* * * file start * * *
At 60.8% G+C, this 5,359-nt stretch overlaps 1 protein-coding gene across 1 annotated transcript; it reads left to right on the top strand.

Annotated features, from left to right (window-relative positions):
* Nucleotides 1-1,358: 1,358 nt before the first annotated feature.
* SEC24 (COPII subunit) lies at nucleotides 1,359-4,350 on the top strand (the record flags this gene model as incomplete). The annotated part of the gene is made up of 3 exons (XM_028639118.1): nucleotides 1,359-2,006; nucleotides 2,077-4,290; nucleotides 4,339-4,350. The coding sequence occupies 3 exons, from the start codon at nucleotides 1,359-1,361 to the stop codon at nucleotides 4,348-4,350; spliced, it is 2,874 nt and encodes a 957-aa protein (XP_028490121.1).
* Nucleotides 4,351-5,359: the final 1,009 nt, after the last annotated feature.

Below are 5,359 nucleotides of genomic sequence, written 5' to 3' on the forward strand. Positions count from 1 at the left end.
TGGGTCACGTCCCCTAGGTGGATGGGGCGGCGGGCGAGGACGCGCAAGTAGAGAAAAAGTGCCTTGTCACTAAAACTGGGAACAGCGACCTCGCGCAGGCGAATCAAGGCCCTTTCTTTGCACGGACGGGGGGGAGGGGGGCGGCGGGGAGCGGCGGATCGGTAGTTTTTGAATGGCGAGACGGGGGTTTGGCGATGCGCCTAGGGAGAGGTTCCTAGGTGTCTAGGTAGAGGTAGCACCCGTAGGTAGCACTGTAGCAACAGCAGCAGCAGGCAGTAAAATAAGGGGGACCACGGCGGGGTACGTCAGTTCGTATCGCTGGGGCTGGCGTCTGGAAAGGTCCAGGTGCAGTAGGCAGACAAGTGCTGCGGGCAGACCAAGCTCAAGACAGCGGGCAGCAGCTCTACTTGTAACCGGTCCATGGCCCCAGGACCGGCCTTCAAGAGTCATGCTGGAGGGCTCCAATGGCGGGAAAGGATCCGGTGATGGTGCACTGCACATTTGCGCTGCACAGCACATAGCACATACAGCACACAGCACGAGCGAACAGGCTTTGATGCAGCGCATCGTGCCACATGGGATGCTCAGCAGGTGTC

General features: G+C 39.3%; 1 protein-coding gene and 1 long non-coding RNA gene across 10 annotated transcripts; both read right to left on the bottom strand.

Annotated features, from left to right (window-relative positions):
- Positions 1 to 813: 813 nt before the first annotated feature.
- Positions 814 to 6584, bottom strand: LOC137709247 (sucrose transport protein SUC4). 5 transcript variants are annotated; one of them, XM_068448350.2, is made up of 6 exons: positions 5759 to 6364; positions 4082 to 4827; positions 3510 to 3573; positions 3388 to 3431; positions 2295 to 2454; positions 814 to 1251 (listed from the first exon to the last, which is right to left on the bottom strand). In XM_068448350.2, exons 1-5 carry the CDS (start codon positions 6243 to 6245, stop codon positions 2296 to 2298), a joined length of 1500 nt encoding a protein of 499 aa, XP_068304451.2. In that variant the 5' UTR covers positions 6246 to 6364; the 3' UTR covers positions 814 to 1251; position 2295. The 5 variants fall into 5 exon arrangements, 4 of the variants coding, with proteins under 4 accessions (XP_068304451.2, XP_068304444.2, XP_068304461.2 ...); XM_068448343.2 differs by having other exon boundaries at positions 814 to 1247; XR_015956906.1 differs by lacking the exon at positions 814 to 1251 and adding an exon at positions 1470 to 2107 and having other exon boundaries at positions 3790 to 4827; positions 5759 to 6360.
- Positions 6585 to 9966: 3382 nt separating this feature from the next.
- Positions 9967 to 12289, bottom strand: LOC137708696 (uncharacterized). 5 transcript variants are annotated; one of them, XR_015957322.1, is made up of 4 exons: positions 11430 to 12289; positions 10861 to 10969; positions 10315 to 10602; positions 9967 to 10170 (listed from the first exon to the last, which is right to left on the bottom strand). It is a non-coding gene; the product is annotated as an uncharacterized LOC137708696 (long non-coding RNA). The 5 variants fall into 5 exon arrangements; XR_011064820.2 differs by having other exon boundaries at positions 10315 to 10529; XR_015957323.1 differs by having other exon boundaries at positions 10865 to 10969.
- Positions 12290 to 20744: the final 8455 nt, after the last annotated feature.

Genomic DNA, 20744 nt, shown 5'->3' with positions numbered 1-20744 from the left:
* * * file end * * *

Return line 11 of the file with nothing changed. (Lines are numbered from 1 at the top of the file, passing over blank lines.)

- Positions 814 to 6584, bottom strand: LOC137709247 (sucrose transport protein SUC4). 5 transcript variants are annotated; one of them, XM_068448350.2, is made up of 6 exons: positions 5759 to 6364; positions 4082 to 4827; positions 3510 to 3573; positions 3388 to 3431; positions 2295 to 2454; positions 814 to 1251 (listed from the first exon to the last, which is right to left on the bottom strand). In XM_068448350.2, exons 1-5 carry the CDS (start codon positions 6243 to 6245, stop codon positions 2296 to 2298), a joined length of 1500 nt encoding a protein of 499 aa, XP_068304451.2. In that variant the 5' UTR covers positions 6246 to 6364; the 3' UTR covers positions 814 to 1251; position 2295. The 5 variants fall into 5 exon arrangements, 4 of the variants coding, with proteins under 4 accessions (XP_068304451.2, XP_068304444.2, XP_068304461.2 ...); XM_068448343.2 differs by having other exon boundaries at positions 814 to 1247; XR_015956906.1 differs by lacking the exon at positions 814 to 1251 and adding an exon at positions 1470 to 2107 and having other exon boundaries at positions 3790 to 4827; positions 5759 to 6360.